"In Wolfville, we-all allers recalls that sharp-set gent who comes after Cherokee with respect. In fact he wins our encomiums before he sets in ag'in Cherokee—before ever he gets his second drink at the Red Light bar. He comes ramblin' over with Old Monte from Tucson one evenin'; that's the first glimpse we has of him. An' for a hour, mebby, followin' his advent, seein' the gen'ral herd is busy with the mail, he has the Red Light to himse'f.

"On this yere o'casion, thar's likewise present in Wolfville—he's been infringin' 'round some three days—a onsettled an' migratory miscreant who's name is Ugly Collins. He's in a heap of ill repoote in the territories, this Ugly Collins is; an' only he contreebutes the information when he arrives in camp that his visit is to be mighty temp'rary, Enright would have signed up Jack Moore to take his guns an' stampede him a lot.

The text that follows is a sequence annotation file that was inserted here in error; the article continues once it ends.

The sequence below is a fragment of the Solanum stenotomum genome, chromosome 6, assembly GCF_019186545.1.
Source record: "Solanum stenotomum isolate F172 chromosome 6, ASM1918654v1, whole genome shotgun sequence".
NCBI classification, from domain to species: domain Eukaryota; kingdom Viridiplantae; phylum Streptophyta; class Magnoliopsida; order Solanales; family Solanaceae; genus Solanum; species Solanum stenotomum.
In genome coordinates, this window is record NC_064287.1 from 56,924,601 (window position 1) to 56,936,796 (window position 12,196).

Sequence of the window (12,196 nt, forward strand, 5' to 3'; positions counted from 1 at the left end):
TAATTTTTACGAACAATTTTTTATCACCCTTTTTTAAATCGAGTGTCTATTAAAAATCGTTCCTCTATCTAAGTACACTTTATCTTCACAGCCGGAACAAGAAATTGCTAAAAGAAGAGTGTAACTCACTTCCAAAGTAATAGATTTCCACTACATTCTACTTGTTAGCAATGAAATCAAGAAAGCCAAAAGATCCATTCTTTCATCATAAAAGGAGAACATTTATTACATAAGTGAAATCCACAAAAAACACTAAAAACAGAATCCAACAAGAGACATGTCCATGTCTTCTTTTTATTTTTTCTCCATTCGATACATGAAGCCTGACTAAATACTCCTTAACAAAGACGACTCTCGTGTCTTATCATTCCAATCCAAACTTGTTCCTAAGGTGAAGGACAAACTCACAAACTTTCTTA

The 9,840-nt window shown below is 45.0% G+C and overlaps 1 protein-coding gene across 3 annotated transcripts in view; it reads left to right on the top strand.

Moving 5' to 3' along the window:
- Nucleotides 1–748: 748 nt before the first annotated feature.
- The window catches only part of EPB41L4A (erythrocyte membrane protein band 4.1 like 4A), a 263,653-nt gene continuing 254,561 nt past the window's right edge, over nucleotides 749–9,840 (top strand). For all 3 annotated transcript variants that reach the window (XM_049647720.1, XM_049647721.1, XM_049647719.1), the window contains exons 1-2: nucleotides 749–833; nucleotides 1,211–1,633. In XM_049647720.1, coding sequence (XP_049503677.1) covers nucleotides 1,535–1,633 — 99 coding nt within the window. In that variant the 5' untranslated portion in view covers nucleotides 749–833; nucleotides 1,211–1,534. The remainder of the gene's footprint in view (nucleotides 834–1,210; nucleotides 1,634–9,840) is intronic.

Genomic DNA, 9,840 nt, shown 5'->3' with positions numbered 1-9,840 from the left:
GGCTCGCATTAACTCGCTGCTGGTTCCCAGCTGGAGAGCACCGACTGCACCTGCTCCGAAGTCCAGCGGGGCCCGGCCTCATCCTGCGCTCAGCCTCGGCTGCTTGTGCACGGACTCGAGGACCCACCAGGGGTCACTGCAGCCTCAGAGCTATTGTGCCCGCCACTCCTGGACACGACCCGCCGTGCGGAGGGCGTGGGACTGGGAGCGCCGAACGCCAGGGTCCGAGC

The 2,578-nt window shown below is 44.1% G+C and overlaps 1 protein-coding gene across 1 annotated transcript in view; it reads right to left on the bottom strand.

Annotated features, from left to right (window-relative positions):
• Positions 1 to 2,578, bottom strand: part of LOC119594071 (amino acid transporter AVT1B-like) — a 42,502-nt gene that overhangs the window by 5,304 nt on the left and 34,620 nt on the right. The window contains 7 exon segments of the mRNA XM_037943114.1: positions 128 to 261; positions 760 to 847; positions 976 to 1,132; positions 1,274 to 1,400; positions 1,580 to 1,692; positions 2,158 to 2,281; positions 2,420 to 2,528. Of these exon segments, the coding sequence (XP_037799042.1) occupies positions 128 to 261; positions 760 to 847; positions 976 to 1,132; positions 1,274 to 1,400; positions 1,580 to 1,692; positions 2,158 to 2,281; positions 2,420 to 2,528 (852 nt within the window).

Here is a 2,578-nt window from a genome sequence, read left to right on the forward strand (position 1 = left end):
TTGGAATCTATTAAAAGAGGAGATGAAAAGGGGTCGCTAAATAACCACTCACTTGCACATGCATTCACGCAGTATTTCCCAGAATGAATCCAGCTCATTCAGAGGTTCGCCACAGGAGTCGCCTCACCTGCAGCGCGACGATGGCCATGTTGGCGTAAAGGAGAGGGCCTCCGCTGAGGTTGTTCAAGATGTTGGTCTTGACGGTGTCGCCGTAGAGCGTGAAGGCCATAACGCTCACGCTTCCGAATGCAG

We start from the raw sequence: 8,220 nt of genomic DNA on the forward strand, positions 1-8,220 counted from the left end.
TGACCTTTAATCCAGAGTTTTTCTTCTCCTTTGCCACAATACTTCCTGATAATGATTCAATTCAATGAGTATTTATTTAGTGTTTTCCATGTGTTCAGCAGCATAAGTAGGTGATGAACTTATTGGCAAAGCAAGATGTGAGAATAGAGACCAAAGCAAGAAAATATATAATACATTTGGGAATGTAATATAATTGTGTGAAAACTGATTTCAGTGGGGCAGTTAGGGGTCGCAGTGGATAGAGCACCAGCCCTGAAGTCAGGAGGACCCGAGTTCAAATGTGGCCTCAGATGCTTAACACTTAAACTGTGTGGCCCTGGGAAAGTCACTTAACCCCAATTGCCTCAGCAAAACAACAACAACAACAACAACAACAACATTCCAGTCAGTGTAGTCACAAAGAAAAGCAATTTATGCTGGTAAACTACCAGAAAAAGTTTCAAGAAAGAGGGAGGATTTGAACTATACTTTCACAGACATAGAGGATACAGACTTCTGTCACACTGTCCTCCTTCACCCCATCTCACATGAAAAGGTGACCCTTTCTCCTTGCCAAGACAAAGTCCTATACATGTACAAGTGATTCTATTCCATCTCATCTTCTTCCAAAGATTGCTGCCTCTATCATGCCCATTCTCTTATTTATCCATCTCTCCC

"At the time I'm talkin' of, as thar's no one who's that abandoned as to go writin' letters to Ugly Collins, it befalls he's plenty footloose. This leesure on the part of Ugly Collins turns out some disastrous for that party. Not havin' no missives to read leaves him free to go weavin' about permiscus an' it's while he's strayin' here an' thar that he tracks up on this stranger who's come after Cherokee.

"Ugly Collins sees our pilgrim in the Red Light an', except Black Jack,—who of course is present offishul—the stranger's alone. He's weak an' meek an' shook by a cough that sounds like the overture to a fooneral. Ugly Collins, who's a tyrannizin' cowardly form of outcast, sizes him up as a easy prey. He figgers he'll have a heap of evil fun with him, Ugly Collins does. Tharupon he approaches the consumptive stranger:

"'You-all seems plenty ailin', pard,' says Ugly Collins.

"'Which I shore ain't over peart none,' retorts the stranger.